He explores the theories of change that underly such logic—that “change happens only when a force is exerted on a mass.” But the problem with this logic is that “the ruling elites” of the world always have “more force-based power—more money, more guns, …a bigger voice—than any activist organization ever could.” Yet, throughout history, there have been changes that happened in unexpected ways, from unexpected places. He says, “Reality often turns out to be the opposite of what the arithmetic of measurable impact would suggest. The most potent actions are often the ones done without forethought of publicity… Every act we take ripples out to affect the whole world…”

He goes on to reflect,

“My indoctrination into the logic of bigness has exerted an insidious effect on my own life, causing me always to question whether I am doing enough. When I focus on the small, intimate realms of life, taking the hours to tend to a relationship, to beautify a space, perhaps, or to enter the timeless child’s world with my youngest son, I am subject to an unease along the lines of, ‘There is something more important I’m supposed to be doing.’ The logic of bigness devalues the very heart of life.”

I thought about this logic of bigness quite a bit when I was trying to publish my book. I sent book proposals to several publishers, but got only rejections. One publisher was kind enough to give a reason. They said, your writing is good, but we don’t know how to market this kind of book because you are not well-known, and there is no big hook to pull people in. I didn’t have a big enough voice. But when I decided to self-publish the book, it grew from a sense that even a small voice must speak its truth, even a small bird has a song to sing. And so I named my publishing imprint Small Bird Press.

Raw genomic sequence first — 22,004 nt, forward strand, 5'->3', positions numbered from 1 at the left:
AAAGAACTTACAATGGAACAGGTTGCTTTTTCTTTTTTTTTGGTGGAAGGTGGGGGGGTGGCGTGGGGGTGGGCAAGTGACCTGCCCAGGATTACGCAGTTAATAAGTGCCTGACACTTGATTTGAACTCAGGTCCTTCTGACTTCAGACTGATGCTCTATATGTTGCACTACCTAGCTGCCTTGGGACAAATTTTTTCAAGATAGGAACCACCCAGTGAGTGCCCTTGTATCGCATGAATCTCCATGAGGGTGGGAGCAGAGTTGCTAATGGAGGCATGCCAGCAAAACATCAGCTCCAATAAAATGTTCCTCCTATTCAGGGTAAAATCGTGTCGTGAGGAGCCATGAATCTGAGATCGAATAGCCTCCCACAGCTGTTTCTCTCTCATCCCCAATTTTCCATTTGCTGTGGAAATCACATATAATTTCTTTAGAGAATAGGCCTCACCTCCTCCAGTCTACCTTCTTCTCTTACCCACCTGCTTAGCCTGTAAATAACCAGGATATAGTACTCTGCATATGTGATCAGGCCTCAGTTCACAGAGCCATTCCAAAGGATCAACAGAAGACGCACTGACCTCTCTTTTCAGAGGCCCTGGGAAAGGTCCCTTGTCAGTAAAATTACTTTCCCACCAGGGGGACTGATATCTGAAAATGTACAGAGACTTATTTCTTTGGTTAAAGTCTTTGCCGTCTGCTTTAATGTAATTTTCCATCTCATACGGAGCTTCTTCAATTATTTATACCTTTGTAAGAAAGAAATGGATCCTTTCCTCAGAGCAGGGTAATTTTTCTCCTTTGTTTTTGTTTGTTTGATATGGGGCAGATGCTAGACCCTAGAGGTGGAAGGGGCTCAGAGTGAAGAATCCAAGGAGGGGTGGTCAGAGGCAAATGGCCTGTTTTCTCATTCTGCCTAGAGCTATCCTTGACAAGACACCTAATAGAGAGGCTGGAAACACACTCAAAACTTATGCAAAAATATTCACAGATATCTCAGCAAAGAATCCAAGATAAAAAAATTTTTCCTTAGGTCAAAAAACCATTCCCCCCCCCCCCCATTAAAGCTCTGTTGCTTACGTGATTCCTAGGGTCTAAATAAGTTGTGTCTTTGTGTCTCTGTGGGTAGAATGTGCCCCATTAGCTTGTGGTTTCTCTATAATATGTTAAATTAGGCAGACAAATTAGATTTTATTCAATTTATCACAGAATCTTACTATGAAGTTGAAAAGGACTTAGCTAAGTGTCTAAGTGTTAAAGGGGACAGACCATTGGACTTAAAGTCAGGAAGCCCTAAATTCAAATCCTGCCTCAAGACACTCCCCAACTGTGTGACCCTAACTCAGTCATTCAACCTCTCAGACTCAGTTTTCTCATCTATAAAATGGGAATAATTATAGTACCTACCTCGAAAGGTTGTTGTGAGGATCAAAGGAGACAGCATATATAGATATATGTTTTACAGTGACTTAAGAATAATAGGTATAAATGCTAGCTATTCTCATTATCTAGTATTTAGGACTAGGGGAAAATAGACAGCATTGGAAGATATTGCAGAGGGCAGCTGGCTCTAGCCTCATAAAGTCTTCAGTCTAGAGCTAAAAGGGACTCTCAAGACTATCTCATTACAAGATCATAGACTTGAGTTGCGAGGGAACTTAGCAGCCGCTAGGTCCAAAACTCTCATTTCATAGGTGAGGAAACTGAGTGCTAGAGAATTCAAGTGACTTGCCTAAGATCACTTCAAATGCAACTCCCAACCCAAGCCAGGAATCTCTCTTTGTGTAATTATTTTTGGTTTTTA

If we are all interconnected, then our gifts and our limits are intertwined for the life of the whole—what each of us has to offer is unique and irreplaceable. In the world of which we dream, hierarchy has given way to the circle of community. In the world in which we struggle, some of us will have the power to lobby, to protest, to rage against the destruction that can be caused by greed run amok. Others will have the power to grow gardens, to teach children to be kind, to dance and sing so that our spirits are replenished. All of it is important in this time.  We must live the life that wants to be lived in us, we must follow the lead of our hearts.